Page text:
How to harvest lettuce – to enjoy fresh and delicious leaves year round

Make the most of growing different varieties by learning how to harvest lettuce

lettuce on windowsill in how to grow lettuce
(Image credit: Getty Images)

Enjoy home grown salads all year by learning how to harvest lettuce. With so many tempting varieties to try, it makes sense to find out exactly how best to pick them. 

Most keen gardeners and home cooks have tried growing lettuce from seed. Easy, quick and rewarding to grow, they are a great way to bring some variety, interest and flavor to your dishes, after all there is far more choice of seed than shop-bought lettuce. They also pack far more flavor into their leaves that shop-bought produce and the sheer range of texture – from crisp and crunchy, to soft and velvety or deeply frilled – adds a different dimension to dishes.

So, whether it’s cropping the whole lettuce head or picking round and taking individual leaves, there are a few simple tips to help you get more from your crop.

‘Harvest as baby leaves or wait to harvest full heads. Lettuce can also be grown as a “cut and come again” crop. Lettuce plants make good companions plants for beets, carrot, celery, cucumbers, radish, spinach, squash, and strawberries,’ say the team at West Coast Seeds (opens in new tab)

How to harvest heart-centered lettuce

‘Hearting lettuce will need around 10 weeks to mature, and then will stand for a month or so, depending on weather conditions,’ says Sarah Raven (opens in new tab), plant expert and triallist. Perfect for feeding large numbers, you can leave this type of lettuce to form a single large plant with loose outer leaves wrapped around a tight, crisp leaved ‘heart’ or center. Popular varieties include Webb’s Wonderful, Little Gem and Lobjoits Green.

How to harvest loose-leaf lettuce

Taking just six weeks to reach picking stage, loose leaf varieties are a great choice if you fancy a selection of different lettuce leaves. 

Just be sure to pluck a few leaves from the base of each plant at a time, to make sure it has enough time to recover and send out more. You should be able to keep a plant going for up to three months in this way.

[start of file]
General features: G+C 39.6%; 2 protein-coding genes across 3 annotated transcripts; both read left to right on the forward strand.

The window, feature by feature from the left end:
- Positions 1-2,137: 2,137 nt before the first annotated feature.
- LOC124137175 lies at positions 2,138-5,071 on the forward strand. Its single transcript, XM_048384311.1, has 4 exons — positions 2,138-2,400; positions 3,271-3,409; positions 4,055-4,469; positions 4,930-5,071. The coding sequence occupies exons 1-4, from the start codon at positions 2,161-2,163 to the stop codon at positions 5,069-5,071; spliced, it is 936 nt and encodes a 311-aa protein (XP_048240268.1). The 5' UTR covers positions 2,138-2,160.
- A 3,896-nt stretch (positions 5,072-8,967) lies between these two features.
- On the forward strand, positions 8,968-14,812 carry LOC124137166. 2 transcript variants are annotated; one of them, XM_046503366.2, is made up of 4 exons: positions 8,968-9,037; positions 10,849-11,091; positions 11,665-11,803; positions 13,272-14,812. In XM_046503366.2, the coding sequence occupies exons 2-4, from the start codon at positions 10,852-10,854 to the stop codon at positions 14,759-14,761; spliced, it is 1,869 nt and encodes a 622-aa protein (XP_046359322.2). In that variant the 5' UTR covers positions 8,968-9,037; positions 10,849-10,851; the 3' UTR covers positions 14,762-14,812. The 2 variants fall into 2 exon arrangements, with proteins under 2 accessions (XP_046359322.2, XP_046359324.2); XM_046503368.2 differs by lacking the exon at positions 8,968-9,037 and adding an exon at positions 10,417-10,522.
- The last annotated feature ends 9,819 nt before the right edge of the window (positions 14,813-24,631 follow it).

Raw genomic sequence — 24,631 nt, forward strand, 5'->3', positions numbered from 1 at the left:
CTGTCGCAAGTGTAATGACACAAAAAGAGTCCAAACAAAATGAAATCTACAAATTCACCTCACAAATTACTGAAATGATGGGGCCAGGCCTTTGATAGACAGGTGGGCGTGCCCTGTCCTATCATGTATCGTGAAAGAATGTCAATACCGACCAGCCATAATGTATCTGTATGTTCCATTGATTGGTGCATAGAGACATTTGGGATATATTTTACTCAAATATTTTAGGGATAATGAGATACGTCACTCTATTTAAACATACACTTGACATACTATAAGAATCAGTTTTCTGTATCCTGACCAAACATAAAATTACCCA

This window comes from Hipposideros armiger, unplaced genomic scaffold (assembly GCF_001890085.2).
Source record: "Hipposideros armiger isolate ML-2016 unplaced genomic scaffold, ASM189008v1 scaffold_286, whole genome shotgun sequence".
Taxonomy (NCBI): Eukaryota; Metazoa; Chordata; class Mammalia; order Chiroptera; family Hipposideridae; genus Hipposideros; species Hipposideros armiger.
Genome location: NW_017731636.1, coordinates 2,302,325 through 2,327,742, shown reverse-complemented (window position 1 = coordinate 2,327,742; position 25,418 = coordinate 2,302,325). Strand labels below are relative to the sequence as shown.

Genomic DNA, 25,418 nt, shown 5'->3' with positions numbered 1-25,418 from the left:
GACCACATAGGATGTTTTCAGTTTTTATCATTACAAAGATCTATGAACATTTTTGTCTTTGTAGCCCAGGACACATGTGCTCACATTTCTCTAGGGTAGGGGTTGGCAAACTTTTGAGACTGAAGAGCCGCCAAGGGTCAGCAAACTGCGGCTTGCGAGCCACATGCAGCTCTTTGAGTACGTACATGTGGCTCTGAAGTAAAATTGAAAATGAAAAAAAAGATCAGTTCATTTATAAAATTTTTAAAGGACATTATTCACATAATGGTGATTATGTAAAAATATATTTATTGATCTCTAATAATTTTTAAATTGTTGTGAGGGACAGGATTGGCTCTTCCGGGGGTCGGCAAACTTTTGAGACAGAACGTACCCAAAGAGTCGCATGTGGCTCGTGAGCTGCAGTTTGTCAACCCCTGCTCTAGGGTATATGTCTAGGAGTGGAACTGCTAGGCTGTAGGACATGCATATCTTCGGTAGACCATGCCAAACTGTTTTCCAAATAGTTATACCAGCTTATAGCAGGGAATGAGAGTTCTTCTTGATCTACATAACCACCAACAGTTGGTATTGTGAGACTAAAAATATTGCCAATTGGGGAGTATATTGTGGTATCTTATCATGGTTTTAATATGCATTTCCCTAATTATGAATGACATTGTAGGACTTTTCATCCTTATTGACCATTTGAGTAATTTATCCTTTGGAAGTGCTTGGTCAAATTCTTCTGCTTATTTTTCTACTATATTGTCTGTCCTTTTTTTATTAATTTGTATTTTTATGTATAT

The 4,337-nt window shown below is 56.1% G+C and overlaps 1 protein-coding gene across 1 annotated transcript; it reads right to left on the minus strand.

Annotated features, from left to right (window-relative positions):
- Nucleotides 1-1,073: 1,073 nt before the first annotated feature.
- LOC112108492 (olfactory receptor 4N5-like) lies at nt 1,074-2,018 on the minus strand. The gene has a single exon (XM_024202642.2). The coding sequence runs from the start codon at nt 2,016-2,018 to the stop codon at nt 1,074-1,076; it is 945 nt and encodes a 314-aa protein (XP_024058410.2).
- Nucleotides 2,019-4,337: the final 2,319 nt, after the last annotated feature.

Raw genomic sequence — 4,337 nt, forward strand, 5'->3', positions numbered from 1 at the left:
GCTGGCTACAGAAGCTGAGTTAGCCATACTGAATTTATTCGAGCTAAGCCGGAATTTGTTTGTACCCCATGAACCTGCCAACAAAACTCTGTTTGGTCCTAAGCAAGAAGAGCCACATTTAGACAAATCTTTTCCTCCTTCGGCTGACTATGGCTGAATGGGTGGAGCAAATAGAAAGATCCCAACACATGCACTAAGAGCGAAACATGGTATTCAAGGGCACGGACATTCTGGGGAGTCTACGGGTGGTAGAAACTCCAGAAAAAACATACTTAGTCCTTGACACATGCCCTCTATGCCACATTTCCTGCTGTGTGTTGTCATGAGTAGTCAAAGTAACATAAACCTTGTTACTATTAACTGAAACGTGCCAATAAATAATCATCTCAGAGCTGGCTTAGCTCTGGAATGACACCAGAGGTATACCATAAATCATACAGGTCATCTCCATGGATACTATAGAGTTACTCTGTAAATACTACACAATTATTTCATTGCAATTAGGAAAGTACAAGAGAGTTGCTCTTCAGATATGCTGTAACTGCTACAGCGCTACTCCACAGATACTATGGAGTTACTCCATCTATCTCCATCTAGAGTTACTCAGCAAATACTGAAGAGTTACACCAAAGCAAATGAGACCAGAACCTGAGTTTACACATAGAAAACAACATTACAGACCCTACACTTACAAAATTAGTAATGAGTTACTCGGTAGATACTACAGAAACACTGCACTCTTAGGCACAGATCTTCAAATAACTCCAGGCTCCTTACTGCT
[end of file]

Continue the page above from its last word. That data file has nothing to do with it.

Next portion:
‘Loose leaf lettuce can be harvested at any time,’ suggest the team at Burpee Seeds (opens in new tab). ‘Simply remove the outer leaves and the inner leaves will continue to grow for a continuous harvest. Avoid removing more than 25% of the leaves at a time to keep the plant healthy and productive.’

How to harvest Romaine and Butterhead lettuce

‘This technique is often described as “cut and come again” and is particularly good with the non-hearting varieties of lettuce such as the oak leaf or salad bowl types,’ suggests plant expert Sarah Raven. 

‘The key is to have a system of taking just two or three basal leaves from each lettuce in succession, so that they then have a chance to regrow before you come at them again. It works well if you just need to have a few leaves that you want to eat right away for a garnish or in a sandwich. 

'If you are creating a big bowl of green salad or catering for more people, a hearting lettuce is a better bet as it keeps longer in the fridge, and some lucky person gets to enjoy the crunch of the central leaves.’

How to harvest lettuce so it keeps growing? 

For Romaine and Butterhead lettuce, dig up the whole plant or cut the head about an inch above the soil. By cutting rather than pulling, the head stays cleaner and it may grow back to give you a second harvest. Crisphead lettuce is harvested when the head is firm. Pull the plant about an inch above the soil to harvest.

Jill Morgan
Contributing Editor

Jill Morgan has spent the last 20 years writing for Interior and Gardening magazines both in print and online. Titles she has been lucky enough to work on include House Beautiful, The English

Home, Ideal Home, Modern Gardens and Gardeningetc.com. Although much of her career has involved commissioning and writing about reader homes and home improvement projects, her

everlasting passion is for gardens and outdoor living, which is what she writes about for Homes & Gardens.